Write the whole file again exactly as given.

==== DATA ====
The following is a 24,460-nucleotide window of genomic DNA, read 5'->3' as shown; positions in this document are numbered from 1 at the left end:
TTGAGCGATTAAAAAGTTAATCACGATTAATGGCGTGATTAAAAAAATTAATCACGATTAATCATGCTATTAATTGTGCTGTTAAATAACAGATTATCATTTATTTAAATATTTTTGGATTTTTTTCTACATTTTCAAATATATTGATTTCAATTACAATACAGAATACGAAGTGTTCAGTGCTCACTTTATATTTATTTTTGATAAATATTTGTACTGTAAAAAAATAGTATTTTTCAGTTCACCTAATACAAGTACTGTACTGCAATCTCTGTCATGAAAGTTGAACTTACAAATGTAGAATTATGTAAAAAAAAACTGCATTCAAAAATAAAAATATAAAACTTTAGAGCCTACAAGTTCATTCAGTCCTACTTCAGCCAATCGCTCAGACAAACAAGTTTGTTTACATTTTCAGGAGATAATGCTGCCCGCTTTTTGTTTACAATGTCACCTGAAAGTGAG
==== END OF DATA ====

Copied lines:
The following is a 24,460-nucleotide window of genomic DNA, read 5'->3' as shown; positions in this document are numbered from 1 at the left end:
TTGAGCGATTAAAAAGTTAATCACGATTAATGGCGTGATTAAAAAAATTAATCACGATTAATCATGCTATTAATTGTGCTGTTAAATAACAGATTATCATTTATTTAAATATTTTTGGATTTTTTTCTACATTTTCAAATATATTGATTTCAATTACAATACAGAATACGAAGTGTTCAGTGCTCACTTTATATTTATTTTTGATAAATATTTGTACTGTAAAAAAATAGTATTTTTCAGTTCACCTAATACAAGTACTGTACTGCAATCTCTGTCATGAAAGTTGAACTTACAAATGTAGAATTATGTAAAAAAAAACTGCATTCAAAAATAAAAATATAAAACTTTAGAGCCTACAAGTTCATTCAGTCCTACTTCAGCCAATCGCTCAGACAAACAAGTTTGTTTACATTTTCAGGAGATAATGCTGCCCGCTTTTTGTTTACAATGTCACCTGAAAGTGAG